release date:

Aug 11 2014
Amazon UK DVD
iTunes UK VOD
US/Canada release date: Apr 04 2014 (VOD same day) | UK release date: Mar 21 2014

Flick Filosopher Real Rating: rated BoE for a disturbing depiction of the banality of evil
MPAA: rated PG-13 for some disturbing images and brief nudity
BBFC: rated 12A (disturbing images, brief nudity)

viewed at home on a small screen

official site | IMDb | trailer
more reviews: Movie Review Query Engine | Rotten Tomatoes
  • David

    In all fairness the disintegration of the Middle East that we are currently witnessing was probably inevitable. The borders imposed by the French and the British were artificial and the states have always been on borrowed time.

    That being said, Donald Rumsfeld was a mega douche. I wouldn’t trust that idiot to run a hot dog stand without hundreds of people being killed. Gen. Shinzeki told the administration that they would need at least 500,000 troops to keep Iraq stable and he was forced into early retirement. I hope Errol Morris challenged him on why the hell they thought they would need so few soldiers and resources to stabilize a country the size of Texas surrounded by radical regimes that would be jockeying for power.

  • Beowulf

    Yes, Iraq should be three (tribes) states. I agree that it would have eventually fallen apart. But we didn’t have to send a lot of young men and women in to get killed or maimed for the rest of their lives (oh, that’s right: they can go to a VA hospital and get right in!)
    I’ll see this on BRD, not in a theatre. Sorry, Errol….

  • Max Urai

    “Mega douche” sounds like a bad metal band

  • Danielm80

    I finally got to see this last night on the History Channel. Toward the end of the film, Rumsfeld kept looking up words in the dictionary, in an effort to prove that, technically speaking, the U.S. government and its military hadn’t done anything wrong. It made me feel perversely happy as a writer, because it was a demonstration that words really are powerful. If you choose your terms precisely enough, they can affect government policy for a generation to come. But then I saw this article:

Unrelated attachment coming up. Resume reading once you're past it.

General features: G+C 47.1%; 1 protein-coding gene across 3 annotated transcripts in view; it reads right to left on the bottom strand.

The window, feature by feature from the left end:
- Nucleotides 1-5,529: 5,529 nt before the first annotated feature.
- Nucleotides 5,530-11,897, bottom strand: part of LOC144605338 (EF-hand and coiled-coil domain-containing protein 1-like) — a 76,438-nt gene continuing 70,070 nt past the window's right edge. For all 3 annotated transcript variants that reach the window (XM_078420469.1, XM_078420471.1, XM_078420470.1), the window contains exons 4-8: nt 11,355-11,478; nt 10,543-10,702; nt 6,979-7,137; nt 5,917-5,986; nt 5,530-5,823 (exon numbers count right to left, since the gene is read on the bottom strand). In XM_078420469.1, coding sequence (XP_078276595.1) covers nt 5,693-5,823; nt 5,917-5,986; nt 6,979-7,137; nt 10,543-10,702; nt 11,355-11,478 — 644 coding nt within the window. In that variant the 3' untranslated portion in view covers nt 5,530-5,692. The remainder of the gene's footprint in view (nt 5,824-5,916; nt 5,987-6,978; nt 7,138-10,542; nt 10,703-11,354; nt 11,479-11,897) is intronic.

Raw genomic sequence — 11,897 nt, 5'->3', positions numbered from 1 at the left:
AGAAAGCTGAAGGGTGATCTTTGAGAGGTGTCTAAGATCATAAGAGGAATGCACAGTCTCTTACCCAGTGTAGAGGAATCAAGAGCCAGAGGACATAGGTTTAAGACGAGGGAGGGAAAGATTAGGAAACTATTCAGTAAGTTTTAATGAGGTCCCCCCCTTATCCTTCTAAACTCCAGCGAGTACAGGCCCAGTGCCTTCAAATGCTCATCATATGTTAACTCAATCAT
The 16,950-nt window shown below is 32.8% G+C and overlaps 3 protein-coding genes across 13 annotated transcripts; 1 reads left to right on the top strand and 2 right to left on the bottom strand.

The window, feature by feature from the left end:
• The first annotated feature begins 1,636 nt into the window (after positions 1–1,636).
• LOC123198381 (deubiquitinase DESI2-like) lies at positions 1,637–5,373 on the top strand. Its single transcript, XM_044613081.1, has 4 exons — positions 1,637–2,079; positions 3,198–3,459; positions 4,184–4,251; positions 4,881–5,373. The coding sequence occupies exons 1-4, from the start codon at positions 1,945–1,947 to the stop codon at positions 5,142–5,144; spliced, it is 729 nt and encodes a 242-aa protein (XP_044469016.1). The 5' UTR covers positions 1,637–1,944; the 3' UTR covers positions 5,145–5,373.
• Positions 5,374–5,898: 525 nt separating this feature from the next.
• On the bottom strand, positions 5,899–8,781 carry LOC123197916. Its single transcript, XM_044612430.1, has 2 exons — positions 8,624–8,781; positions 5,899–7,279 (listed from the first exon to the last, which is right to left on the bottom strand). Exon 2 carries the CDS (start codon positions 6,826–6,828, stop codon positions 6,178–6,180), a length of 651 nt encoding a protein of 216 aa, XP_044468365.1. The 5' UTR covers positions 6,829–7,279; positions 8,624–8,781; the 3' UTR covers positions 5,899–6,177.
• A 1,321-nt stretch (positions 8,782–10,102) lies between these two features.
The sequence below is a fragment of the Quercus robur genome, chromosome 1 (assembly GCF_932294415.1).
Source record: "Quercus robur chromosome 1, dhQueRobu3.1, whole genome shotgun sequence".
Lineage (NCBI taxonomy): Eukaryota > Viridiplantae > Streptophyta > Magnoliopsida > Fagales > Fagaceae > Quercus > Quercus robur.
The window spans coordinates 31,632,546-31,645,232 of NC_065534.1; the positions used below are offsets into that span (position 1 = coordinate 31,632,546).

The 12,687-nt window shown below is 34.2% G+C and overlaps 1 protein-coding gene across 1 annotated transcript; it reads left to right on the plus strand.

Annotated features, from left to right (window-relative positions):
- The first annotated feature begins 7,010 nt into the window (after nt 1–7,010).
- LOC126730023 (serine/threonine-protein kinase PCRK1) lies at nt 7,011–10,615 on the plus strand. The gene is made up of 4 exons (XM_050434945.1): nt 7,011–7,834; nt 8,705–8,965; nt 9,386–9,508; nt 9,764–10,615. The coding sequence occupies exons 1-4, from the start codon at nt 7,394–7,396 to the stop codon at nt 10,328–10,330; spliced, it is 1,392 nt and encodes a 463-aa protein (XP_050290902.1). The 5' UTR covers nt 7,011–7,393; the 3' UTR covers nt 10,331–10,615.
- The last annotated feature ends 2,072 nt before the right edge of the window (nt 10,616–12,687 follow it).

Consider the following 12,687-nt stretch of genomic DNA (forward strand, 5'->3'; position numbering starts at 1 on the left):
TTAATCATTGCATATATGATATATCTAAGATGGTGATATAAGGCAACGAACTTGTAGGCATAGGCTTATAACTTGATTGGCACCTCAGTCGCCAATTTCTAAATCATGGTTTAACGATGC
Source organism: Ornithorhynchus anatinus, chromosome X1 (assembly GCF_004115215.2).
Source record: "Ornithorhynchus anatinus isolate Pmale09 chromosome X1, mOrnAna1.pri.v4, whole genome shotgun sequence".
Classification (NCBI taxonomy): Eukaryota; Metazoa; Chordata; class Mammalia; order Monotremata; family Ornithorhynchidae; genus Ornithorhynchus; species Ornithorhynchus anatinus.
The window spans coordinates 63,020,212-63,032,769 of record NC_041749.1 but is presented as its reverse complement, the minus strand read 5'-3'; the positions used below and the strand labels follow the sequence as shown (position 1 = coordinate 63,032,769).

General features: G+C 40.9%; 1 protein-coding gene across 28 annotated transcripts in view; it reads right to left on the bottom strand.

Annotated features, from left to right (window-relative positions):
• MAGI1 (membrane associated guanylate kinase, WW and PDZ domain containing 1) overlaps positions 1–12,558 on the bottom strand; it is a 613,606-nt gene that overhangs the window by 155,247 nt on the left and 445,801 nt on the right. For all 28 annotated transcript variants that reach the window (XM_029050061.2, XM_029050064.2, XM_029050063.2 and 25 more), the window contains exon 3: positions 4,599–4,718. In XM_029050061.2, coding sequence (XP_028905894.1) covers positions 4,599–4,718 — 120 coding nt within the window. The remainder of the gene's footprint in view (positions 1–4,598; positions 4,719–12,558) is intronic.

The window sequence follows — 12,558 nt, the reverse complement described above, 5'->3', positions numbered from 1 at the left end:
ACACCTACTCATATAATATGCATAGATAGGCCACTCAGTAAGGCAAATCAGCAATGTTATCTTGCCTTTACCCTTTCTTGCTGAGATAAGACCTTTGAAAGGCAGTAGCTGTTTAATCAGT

http://www.nytimes.com/2014/07/21/world/middleeast/in-a-clash-between-israel-and-gaza-both-sides-use-social-media-to-fire-epithets-and-hide-behind-euphemisms.html?hp&action=click&pgtype=Homepage&version=HpSum&module=a-lede-package-region&region=lede-package&WT.nav=lede-package

    It makes the same point, much more directly, but I can’t be even the slightest bit happy. It just makes me think: If you’re quibbling over words, you’ve already lost the war.

  • Danielm80

    I rewrote that comment multiple times–because words are important–and I’m still not sure it says what I want it to say. It may even be slightly offensive; I’m comparing two very different wars, and different types of propaganda. I posted it out of frustration over the futility of war and the horror of propaganda. I’m going to leave it up as written. Sometimes searching for the perfect word is the most important thing in the world, and sometimes it’s important just to say something. After so many years of watching people kill and demonize each other, with no end in sight, an imperfect cry of rage is the best I can do.

  • http://www.flickfilosopher.com/ MaryAnn Johanson

    To me, Rumsfeld’s dictionary nonsense is just a way for him to justify what he did. It’s all semantics and Newspeak. You know, it’s not torture, it’s enhance interrogation techniques, so it’s fine.

    I wish I believed in hell, so I could believe that Rumsfeld would burn in it. But he won’t.